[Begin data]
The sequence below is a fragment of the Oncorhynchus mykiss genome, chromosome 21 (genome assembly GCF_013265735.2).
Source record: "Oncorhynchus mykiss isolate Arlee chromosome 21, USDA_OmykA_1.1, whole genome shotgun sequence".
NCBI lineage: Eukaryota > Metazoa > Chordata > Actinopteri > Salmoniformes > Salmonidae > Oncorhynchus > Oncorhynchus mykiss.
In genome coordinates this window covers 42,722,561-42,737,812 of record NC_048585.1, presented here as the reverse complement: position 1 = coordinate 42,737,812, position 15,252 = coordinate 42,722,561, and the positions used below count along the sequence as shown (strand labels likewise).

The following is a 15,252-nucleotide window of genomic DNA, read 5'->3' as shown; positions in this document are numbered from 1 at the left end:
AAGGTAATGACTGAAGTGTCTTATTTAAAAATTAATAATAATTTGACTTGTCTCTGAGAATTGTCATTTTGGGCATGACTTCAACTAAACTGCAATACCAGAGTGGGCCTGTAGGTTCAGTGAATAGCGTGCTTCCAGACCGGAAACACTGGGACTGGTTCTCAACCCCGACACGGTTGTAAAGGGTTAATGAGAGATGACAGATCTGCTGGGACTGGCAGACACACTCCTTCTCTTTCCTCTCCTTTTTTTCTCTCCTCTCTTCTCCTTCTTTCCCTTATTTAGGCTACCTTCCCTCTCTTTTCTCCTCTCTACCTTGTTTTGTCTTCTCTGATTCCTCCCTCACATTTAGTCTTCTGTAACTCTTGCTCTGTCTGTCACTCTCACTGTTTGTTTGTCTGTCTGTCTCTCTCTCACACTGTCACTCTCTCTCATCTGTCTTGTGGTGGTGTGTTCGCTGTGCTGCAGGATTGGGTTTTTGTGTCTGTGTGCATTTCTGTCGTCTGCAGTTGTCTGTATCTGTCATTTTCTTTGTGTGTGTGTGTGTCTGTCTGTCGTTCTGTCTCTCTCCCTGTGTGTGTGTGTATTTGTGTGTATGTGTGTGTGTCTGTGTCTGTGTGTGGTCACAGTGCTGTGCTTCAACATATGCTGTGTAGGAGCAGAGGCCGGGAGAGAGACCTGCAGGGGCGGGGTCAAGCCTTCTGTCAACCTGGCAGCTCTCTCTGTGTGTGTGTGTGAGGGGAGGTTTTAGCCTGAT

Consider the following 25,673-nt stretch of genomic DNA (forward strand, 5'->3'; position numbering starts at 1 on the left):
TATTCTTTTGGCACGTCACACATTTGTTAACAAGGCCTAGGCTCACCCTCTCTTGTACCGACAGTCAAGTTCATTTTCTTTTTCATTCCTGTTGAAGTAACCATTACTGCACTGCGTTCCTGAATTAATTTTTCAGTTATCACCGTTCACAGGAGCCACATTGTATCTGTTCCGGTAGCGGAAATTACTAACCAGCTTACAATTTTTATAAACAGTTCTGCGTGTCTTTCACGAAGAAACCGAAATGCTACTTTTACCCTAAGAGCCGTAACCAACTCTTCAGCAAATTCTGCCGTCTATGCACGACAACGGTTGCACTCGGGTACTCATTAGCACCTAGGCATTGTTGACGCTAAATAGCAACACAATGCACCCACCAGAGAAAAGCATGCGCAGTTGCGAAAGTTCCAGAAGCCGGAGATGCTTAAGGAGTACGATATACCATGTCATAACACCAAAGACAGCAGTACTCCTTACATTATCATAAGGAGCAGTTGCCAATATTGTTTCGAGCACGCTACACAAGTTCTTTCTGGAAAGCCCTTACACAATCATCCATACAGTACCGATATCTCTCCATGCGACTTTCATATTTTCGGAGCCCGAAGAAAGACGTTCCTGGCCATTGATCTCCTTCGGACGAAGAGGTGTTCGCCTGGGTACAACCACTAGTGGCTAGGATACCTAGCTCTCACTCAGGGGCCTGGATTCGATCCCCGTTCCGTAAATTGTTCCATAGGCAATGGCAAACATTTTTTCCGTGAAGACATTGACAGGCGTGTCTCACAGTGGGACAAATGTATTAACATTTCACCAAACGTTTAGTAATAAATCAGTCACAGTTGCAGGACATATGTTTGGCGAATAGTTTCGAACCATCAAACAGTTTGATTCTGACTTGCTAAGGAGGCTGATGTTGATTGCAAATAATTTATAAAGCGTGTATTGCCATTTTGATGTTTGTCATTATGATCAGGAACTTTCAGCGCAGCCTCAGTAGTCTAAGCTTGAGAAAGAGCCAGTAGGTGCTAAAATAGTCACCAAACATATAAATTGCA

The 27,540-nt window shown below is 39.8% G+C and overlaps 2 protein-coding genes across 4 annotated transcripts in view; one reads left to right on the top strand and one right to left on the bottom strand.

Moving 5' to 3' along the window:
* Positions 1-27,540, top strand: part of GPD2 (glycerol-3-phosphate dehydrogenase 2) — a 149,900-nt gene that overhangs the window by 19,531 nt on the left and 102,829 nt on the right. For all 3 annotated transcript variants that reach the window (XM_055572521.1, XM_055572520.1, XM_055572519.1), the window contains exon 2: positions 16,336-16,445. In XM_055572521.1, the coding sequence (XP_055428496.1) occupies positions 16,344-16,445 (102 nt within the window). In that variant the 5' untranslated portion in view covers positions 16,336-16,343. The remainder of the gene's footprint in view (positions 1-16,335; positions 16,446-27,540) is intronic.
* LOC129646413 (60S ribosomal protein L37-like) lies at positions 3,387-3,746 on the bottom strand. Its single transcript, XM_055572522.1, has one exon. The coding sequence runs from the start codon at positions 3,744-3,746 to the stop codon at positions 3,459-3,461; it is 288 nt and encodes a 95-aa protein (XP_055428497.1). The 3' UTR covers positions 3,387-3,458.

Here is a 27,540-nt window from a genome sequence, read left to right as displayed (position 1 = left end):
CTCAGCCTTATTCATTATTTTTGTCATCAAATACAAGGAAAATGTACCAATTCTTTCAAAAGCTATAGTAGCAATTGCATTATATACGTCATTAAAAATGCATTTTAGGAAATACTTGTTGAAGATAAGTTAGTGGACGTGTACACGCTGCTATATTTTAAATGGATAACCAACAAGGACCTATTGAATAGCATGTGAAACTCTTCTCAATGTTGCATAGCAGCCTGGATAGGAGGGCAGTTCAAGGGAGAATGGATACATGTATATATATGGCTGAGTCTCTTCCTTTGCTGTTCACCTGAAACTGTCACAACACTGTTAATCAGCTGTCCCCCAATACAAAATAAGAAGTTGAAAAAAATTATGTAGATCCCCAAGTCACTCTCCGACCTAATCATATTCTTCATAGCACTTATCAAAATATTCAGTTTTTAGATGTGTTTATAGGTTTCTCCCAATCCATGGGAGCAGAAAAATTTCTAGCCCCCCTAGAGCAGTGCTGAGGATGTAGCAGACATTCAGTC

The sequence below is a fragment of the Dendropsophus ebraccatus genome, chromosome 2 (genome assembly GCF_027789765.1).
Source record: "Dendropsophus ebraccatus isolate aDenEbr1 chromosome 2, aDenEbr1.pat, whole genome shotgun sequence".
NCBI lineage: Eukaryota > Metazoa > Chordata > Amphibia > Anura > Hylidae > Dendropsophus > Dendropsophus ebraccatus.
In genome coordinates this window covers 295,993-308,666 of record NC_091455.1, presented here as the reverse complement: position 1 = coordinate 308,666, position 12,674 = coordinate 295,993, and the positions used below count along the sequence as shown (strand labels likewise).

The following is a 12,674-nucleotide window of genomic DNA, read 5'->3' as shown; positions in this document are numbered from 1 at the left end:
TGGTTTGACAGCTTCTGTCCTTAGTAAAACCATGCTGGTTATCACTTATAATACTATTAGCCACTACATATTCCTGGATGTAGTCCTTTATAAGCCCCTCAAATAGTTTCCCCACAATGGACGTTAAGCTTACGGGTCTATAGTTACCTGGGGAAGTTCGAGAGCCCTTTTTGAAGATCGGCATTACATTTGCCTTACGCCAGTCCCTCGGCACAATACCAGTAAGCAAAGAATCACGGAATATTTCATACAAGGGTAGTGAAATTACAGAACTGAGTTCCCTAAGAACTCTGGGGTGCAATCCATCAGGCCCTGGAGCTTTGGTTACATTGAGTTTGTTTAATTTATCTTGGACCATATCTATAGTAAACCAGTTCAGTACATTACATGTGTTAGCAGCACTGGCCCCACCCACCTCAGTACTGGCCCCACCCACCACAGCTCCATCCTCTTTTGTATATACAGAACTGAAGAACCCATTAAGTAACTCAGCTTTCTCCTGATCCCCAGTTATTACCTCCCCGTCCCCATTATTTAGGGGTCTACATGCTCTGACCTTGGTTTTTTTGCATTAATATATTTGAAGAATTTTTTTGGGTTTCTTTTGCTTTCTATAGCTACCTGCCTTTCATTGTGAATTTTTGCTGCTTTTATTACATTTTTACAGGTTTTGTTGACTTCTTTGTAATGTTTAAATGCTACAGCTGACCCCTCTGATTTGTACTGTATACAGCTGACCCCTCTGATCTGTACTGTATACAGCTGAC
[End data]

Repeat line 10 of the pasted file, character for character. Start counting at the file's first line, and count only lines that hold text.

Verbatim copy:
Moving 5' to 3' along the window: